Aaron Moseson displays a prototype of the Hindsight Smartplate

Hindsight Smartplate a new take on the backup camera

Spend much time in a Costco parking lot and you’re likely see some close encounters of the vehicular kind. But the near miss that Aaron Moseson witnessed was more disturbing than most.

Spend much time in a Costco parking lot and you’re likely see some close encounters of the vehicular kind. But the near miss that Aaron Moseson witnessed was more disturbing than most.

The former Red Deer resident was at a Costco store in Calgary when he spotted a vehicle backing toward an inattentive mother and her young children. He managed to alert the driver and avert disaster, but the near-miss left him shaken — and pondering preventive measures.

A tech enthusiast, who was in the news a few years ago when he designed a comprehensive fitness app, Moseson works for the Calgary-based venture creation firm Business Instincts Group. One of its projects is an autonomous flying drone with a camera that can lock onto objects, such as a skateboarder, and stream video to a smartphone.

“I kind of thought, ‘Boy, it wouldn’t be that difficult for us to take some of that technology and kind of repurpose part of it and develop a backup camera.”

Moseson pitched the idea to one of Business Instincts partners, and was assigned help in developing a prototype.

“We have some significant resources here to really get things built.”

That prototype, which doubles as a licence plate holder, uses a combination of Bluetooth and Wi-Fi technology to wirelessly link camera to smartphone. It also has a proximity sensor that activates the camera if another object comes within about a metre.

Moseson explained that this feature could create a video record of something like a hit-and-run incident in a parking lot.

It’s proven to be of greater interest to many people than the backup camera, which is already commonplace on vehicles, he said.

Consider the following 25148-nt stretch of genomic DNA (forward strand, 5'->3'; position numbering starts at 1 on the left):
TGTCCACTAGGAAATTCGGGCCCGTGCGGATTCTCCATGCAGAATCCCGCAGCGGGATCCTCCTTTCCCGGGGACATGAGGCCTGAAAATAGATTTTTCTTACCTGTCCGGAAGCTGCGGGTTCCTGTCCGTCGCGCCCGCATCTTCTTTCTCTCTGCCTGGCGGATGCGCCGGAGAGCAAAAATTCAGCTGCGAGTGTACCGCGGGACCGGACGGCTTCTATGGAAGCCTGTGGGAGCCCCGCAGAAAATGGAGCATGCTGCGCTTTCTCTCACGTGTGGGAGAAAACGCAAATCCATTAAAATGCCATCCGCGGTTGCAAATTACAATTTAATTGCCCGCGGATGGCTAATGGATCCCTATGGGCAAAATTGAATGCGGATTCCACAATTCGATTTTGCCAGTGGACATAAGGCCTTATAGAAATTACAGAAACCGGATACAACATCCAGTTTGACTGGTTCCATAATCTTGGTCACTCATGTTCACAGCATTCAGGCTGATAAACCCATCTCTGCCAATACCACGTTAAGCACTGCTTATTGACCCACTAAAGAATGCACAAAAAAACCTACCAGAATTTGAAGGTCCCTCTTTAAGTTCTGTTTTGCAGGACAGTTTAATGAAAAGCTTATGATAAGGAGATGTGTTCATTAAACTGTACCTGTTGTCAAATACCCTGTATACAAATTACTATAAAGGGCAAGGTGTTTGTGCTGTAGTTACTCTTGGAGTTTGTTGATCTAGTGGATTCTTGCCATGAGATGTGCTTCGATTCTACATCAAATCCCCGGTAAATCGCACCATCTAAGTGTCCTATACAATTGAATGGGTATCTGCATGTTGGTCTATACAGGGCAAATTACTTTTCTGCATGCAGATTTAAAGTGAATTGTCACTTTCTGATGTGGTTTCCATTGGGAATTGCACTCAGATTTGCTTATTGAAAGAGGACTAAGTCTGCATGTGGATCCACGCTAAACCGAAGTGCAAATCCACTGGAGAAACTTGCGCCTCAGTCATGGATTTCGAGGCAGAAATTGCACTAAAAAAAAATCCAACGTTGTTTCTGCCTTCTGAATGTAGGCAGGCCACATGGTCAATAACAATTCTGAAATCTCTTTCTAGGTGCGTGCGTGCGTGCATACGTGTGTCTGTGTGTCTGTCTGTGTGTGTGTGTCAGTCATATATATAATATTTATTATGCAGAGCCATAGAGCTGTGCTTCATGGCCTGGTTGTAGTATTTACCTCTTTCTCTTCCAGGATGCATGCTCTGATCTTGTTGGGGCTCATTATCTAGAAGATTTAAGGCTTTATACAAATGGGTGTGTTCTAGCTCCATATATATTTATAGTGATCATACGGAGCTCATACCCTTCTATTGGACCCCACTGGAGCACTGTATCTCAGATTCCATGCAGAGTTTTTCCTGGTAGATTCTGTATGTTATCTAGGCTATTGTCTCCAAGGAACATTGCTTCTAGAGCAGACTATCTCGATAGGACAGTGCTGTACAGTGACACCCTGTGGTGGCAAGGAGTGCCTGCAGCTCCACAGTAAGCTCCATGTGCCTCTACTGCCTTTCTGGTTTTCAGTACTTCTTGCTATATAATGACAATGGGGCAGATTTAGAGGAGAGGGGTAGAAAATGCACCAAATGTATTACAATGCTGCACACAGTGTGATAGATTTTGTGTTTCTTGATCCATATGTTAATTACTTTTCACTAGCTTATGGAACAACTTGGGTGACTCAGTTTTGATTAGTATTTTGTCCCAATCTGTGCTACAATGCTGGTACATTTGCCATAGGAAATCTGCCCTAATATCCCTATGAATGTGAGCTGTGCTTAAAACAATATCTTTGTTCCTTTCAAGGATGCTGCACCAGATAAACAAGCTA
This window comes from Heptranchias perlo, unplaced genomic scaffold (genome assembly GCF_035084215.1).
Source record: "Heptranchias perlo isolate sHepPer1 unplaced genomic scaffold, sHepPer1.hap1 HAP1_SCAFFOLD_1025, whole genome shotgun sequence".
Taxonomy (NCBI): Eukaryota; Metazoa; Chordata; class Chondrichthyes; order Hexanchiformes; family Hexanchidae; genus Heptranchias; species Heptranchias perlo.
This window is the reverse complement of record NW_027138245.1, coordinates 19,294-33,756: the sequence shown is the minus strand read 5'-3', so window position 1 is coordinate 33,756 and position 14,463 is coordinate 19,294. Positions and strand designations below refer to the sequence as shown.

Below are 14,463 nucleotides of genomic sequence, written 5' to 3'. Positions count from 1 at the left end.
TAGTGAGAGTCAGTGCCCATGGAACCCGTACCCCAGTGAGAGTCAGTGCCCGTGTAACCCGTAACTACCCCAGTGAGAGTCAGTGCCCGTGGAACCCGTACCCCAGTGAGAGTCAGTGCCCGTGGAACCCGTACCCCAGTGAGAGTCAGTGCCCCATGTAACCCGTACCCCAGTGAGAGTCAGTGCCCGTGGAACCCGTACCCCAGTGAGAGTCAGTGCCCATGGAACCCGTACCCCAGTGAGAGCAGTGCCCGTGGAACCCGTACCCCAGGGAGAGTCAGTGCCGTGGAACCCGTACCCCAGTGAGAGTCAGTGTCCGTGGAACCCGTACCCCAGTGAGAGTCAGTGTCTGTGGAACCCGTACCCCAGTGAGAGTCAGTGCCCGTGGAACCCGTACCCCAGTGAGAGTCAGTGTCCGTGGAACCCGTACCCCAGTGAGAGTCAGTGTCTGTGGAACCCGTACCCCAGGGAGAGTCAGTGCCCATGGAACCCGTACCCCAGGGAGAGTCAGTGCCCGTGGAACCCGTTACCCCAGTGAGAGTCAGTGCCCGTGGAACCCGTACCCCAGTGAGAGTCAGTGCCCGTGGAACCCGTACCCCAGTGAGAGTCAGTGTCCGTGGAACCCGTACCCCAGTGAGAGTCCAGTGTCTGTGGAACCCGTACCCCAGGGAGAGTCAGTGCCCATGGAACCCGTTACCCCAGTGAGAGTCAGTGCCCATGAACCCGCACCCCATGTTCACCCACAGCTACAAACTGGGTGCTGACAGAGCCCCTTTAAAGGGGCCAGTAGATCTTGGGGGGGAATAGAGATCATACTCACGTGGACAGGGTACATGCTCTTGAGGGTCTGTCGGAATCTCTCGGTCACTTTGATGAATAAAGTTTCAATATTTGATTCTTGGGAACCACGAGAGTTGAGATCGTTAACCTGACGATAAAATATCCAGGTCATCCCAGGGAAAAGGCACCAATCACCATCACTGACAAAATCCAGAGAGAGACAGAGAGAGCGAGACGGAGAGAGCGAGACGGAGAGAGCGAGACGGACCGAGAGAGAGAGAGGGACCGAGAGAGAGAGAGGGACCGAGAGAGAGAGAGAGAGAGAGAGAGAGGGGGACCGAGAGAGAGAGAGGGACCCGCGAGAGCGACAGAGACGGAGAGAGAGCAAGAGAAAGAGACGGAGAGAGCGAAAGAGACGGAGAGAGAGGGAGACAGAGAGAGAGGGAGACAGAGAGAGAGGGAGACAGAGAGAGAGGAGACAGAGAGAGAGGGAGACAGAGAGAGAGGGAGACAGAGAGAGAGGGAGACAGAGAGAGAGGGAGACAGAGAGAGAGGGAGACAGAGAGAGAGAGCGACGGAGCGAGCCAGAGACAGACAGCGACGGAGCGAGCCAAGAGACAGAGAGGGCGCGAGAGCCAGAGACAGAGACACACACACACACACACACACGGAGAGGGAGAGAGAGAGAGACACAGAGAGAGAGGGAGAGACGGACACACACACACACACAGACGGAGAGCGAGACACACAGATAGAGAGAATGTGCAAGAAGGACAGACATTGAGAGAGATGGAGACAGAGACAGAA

A priority during the development process has been producing a product that can operate without frequent charging.

This has been accomplished with a system that has low power requirements, tiny solar panels and a kinetic power generator.

“We’re trying to see if we can get maybe 30 days of use in between (charges),” said Moseson.

The focus now is determining if there is a market for the product, which has been named the Hindsight Smartplate. Business Instincts is promoting it on an online crowdfunding show called The Next Big Thing, and if viewers like the idea and are prepared to back it with their own money, the firm will move toward commercialization.

Moseson would retain an equity interest in the product.

The 37-year-old works as director of video with Business Instincts, and has been overseeing production of The Next Big Thing. He thinks the Hindsight Smartplate illustrates how innovation can take root anywhere.

“Electronics are relatively inexpensive, information is accessible and you don’t have to be in California to be able to develop and create cool things. You can do it anywhere.”

The products flowing out of Red Deer College’s Centre for Innovation in Manufacturing proves this, he added.

Moseson, who attended Poplar Ridge, St. Thomas Aquinas, St. Teresa Of Avila and Camille J. Lerouge schools, as well as Red Deer College, still has strong ties to Central Alberta. His parents live at Poplar Ridge and his in-laws in Red Deer, and he also has other relatives and friends here.

Additional information about the Hindsight Smartplate can be found online at www.thenextbigthing.tv/hindsight-smartplate.


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